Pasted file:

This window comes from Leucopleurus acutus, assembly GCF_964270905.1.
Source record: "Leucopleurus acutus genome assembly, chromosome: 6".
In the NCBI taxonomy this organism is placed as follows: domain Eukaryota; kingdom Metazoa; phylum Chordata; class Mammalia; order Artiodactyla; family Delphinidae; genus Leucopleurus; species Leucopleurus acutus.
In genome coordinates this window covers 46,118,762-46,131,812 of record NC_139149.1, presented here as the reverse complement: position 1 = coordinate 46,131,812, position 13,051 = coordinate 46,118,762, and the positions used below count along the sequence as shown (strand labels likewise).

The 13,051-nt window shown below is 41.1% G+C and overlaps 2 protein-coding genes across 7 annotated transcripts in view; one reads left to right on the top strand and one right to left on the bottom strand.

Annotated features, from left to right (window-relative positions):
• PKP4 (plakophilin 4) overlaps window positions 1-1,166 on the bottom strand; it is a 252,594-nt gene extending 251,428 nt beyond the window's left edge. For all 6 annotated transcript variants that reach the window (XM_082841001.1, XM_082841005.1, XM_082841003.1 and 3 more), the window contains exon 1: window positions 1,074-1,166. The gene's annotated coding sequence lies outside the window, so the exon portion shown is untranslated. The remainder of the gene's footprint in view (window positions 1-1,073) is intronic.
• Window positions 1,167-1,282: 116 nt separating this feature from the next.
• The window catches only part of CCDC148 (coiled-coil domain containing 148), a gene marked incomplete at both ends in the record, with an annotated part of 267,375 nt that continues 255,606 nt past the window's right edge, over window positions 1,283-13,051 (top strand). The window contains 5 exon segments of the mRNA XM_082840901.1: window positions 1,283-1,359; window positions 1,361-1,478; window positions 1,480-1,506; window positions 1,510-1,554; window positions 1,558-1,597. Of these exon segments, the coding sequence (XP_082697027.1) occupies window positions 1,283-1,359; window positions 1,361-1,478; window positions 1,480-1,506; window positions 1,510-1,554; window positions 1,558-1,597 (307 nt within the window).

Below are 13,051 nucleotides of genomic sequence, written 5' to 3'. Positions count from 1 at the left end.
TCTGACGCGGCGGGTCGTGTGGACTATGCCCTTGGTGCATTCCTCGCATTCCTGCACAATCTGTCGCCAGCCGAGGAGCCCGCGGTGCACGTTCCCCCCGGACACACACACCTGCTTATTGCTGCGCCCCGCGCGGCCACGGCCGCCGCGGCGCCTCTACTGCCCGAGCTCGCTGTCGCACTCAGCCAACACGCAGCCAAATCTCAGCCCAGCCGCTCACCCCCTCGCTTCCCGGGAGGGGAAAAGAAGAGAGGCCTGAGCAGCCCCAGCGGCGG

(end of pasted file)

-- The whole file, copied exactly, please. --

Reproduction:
This window comes from Leucopleurus acutus, assembly GCF_964270905.1.
Source record: "Leucopleurus acutus genome assembly, chromosome: 6".
In the NCBI taxonomy this organism is placed as follows: domain Eukaryota; kingdom Metazoa; phylum Chordata; class Mammalia; order Artiodactyla; family Delphinidae; genus Leucopleurus; species Leucopleurus acutus.
In genome coordinates this window covers 46,118,762-46,131,812 of record NC_139149.1, presented here as the reverse complement: position 1 = coordinate 46,131,812, position 13,051 = coordinate 46,118,762, and the positions used below count along the sequence as shown (strand labels likewise).

The 13,051-nt window shown below is 41.1% G+C and overlaps 2 protein-coding genes across 7 annotated transcripts in view; one reads left to right on the top strand and one right to left on the bottom strand.

Annotated features, from left to right (window-relative positions):
• PKP4 (plakophilin 4) overlaps window positions 1-1,166 on the bottom strand; it is a 252,594-nt gene extending 251,428 nt beyond the window's left edge. For all 6 annotated transcript variants that reach the window (XM_082841001.1, XM_082841005.1, XM_082841003.1 and 3 more), the window contains exon 1: window positions 1,074-1,166. The gene's annotated coding sequence lies outside the window, so the exon portion shown is untranslated. The remainder of the gene's footprint in view (window positions 1-1,073) is intronic.
• Window positions 1,167-1,282: 116 nt separating this feature from the next.
• The window catches only part of CCDC148 (coiled-coil domain containing 148), a gene marked incomplete at both ends in the record, with an annotated part of 267,375 nt that continues 255,606 nt past the window's right edge, over window positions 1,283-13,051 (top strand). The window contains 5 exon segments of the mRNA XM_082840901.1: window positions 1,283-1,359; window positions 1,361-1,478; window positions 1,480-1,506; window positions 1,510-1,554; window positions 1,558-1,597. Of these exon segments, the coding sequence (XP_082697027.1) occupies window positions 1,283-1,359; window positions 1,361-1,478; window positions 1,480-1,506; window positions 1,510-1,554; window positions 1,558-1,597 (307 nt within the window).

Below are 13,051 nucleotides of genomic sequence, written 5' to 3'. Positions count from 1 at the left end.
TCTGACGCGGCGGGTCGTGTGGACTATGCCCTTGGTGCATTCCTCGCATTCCTGCACAATCTGTCGCCAGCCGAGGAGCCCGCGGTGCACGTTCCCCCCGGACACACACACCTGCTTATTGCTGCGCCCCGCGCGGCCACGGCCGCCGCGGCGCCTCTACTGCCCGAGCTCGCTGTCGCACTCAGCCAACACGCAGCCAAATCTCAGCCCAGCCGCTCACCCCCTCGCTTCCCGGGAGGGGAAAAGAAGAGAGGCCTGAGCAGCCCCAGCGGCGG